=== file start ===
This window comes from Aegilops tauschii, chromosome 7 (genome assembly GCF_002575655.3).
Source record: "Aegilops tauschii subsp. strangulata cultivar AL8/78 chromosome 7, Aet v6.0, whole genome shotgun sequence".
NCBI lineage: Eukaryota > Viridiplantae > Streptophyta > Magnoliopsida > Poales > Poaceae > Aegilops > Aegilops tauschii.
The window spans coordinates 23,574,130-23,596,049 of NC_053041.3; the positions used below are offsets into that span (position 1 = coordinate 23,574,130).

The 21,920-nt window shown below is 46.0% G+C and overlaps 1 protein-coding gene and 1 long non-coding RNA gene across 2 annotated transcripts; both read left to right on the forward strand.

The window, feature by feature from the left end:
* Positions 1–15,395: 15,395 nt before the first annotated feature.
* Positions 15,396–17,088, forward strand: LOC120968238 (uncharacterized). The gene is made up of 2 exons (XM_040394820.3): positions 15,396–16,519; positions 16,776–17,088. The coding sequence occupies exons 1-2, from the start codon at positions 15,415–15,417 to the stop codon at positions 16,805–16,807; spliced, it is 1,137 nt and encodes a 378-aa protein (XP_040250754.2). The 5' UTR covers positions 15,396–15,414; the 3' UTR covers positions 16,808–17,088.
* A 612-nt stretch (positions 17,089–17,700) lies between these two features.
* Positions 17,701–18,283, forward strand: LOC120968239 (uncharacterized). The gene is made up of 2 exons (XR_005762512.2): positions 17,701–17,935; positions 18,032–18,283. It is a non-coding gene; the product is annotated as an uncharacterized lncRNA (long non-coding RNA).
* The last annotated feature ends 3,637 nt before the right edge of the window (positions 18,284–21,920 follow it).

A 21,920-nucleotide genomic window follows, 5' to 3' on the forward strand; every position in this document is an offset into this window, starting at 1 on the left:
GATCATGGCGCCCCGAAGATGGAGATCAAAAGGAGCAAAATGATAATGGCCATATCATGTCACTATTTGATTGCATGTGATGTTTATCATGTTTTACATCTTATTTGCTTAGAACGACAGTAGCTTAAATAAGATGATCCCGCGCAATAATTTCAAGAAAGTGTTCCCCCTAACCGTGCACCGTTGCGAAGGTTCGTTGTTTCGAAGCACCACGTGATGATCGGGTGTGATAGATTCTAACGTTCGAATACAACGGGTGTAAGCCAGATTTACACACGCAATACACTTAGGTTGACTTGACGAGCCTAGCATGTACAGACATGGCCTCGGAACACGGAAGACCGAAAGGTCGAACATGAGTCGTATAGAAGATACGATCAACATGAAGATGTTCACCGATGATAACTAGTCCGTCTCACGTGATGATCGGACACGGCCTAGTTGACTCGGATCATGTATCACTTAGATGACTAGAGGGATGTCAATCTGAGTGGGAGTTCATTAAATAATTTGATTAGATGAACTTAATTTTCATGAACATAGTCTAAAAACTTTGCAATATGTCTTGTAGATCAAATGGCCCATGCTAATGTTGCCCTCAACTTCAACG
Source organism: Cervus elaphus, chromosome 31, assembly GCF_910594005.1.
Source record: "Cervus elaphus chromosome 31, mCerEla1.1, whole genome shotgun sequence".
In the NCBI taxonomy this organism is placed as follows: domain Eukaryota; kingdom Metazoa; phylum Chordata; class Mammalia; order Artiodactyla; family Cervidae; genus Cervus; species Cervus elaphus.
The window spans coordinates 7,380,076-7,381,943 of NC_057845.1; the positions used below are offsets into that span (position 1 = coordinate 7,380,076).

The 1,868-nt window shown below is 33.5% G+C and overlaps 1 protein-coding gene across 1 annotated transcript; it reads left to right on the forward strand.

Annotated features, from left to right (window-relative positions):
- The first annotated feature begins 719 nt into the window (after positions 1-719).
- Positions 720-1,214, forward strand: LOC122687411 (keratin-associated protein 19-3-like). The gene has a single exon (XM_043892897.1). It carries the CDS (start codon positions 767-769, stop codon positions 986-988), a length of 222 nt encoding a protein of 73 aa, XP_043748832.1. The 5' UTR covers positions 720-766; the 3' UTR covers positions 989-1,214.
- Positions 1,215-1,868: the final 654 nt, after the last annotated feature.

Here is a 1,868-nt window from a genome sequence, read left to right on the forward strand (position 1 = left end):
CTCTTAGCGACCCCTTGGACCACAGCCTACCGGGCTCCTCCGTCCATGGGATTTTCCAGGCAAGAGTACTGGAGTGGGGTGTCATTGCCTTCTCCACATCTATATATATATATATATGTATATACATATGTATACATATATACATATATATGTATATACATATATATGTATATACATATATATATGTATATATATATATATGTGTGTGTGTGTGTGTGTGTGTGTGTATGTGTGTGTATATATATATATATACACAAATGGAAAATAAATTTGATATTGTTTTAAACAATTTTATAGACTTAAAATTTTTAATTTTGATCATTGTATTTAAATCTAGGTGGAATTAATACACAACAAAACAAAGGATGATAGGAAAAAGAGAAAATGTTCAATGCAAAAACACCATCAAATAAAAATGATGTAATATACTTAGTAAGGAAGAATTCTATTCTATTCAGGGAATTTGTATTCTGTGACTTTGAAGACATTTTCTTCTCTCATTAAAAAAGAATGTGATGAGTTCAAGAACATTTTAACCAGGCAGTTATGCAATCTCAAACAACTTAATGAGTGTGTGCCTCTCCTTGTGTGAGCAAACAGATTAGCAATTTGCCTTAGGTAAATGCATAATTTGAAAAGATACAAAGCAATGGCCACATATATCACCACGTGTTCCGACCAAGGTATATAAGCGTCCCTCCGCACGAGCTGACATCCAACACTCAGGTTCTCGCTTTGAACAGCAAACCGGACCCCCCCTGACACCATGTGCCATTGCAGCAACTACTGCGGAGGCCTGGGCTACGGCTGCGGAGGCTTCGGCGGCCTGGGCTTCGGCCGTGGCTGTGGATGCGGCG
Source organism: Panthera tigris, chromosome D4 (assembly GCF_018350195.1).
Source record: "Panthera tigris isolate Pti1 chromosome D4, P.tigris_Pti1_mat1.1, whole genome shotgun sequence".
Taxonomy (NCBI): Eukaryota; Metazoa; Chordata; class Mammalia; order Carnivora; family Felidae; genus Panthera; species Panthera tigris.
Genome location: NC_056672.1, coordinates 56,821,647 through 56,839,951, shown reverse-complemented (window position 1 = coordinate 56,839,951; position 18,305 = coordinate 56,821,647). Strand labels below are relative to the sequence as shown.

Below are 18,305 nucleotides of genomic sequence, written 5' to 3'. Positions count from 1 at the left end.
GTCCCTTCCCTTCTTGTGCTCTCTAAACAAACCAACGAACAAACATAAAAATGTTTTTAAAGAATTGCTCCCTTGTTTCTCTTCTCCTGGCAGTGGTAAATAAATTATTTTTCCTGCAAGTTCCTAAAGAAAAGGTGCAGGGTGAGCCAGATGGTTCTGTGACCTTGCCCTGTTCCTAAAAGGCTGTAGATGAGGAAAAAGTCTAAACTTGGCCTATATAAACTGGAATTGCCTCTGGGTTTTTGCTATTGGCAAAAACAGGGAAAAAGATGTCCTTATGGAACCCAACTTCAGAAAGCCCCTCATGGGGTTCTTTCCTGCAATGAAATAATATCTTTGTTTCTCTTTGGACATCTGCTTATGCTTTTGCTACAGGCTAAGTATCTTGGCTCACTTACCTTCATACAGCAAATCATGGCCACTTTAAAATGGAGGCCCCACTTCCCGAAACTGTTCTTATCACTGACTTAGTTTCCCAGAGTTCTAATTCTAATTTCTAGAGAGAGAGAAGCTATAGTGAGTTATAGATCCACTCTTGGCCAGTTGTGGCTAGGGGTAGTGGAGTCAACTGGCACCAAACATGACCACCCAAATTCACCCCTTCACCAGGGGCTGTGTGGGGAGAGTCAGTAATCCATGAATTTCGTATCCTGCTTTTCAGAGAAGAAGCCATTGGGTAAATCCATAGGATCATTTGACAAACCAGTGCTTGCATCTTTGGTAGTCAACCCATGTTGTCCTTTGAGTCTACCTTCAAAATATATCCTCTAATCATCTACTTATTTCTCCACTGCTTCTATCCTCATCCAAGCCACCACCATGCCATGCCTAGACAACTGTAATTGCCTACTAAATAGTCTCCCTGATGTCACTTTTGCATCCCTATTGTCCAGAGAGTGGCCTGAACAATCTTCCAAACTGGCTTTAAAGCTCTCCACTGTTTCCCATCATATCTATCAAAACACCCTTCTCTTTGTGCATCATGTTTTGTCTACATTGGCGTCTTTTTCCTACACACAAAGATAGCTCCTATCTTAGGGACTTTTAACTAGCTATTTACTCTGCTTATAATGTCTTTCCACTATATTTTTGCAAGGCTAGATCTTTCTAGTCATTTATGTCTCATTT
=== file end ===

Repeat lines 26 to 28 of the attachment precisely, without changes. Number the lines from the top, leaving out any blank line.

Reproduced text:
Source record: "Panthera tigris isolate Pti1 chromosome D4, P.tigris_Pti1_mat1.1, whole genome shotgun sequence".
Taxonomy (NCBI): Eukaryota; Metazoa; Chordata; class Mammalia; order Carnivora; family Felidae; genus Panthera; species Panthera tigris.
Genome location: NC_056672.1, coordinates 56,821,647 through 56,839,951, shown reverse-complemented (window position 1 = coordinate 56,839,951; position 18,305 = coordinate 56,821,647). Strand labels below are relative to the sequence as shown.